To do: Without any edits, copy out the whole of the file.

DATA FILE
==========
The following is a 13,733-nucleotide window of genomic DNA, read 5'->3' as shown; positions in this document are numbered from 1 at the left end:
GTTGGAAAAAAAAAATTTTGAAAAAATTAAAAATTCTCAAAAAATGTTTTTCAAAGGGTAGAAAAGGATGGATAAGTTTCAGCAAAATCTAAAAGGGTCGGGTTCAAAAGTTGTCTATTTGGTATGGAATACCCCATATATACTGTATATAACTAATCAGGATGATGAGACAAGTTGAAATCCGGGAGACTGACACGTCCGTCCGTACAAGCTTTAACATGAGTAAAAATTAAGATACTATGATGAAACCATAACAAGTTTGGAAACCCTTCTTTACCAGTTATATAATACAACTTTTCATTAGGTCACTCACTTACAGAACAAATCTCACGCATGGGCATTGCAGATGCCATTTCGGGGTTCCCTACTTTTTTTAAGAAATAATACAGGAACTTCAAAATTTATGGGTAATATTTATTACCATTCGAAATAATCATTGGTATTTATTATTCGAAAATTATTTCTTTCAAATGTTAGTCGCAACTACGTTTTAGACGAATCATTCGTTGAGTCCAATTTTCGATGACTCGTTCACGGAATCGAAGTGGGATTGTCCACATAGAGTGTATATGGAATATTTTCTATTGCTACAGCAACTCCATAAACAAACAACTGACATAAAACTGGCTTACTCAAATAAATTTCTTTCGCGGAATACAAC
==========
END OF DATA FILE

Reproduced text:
The following is a 13,733-nucleotide window of genomic DNA, read 5'->3' as shown; positions in this document are numbered from 1 at the left end:
GTTGGAAAAAAAAAATTTTGAAAAAATTAAAAATTCTCAAAAAATGTTTTTCAAAGGGTAGAAAAGGATGGATAAGTTTCAGCAAAATCTAAAAGGGTCGGGTTCAAAAGTTGTCTATTTGGTATGGAATACCCCATATATACTGTATATAACTAATCAGGATGATGAGACAAGTTGAAATCCGGGAGACTGACACGTCCGTCCGTACAAGCTTTAACATGAGTAAAAATTAAGATACTATGATGAAACCATAACAAGTTTGGAAACCCTTCTTTACCAGTTATATAATACAACTTTTCATTAGGTCACTCACTTACAGAACAAATCTCACGCATGGGCATTGCAGATGCCATTTCGGGGTTCCCTACTTTTTTTAAGAAATAATACAGGAACTTCAAAATTTATGGGTAATATTTATTACCATTCGAAATAATCATTGGTATTTATTATTCGAAAATTATTTCTTTCAAATGTTAGTCGCAACTACGTTTTAGACGAATCATTCGTTGAGTCCAATTTTCGATGACTCGTTCACGGAATCGAAGTGGGATTGTCCACATAGAGTGTATATGGAATATTTTCTATTGCTACAGCAACTCCATAAACAAACAACTGACATAAAACTGGCTTACTCAAATAAATTTCTTTCGCGGAATACAAC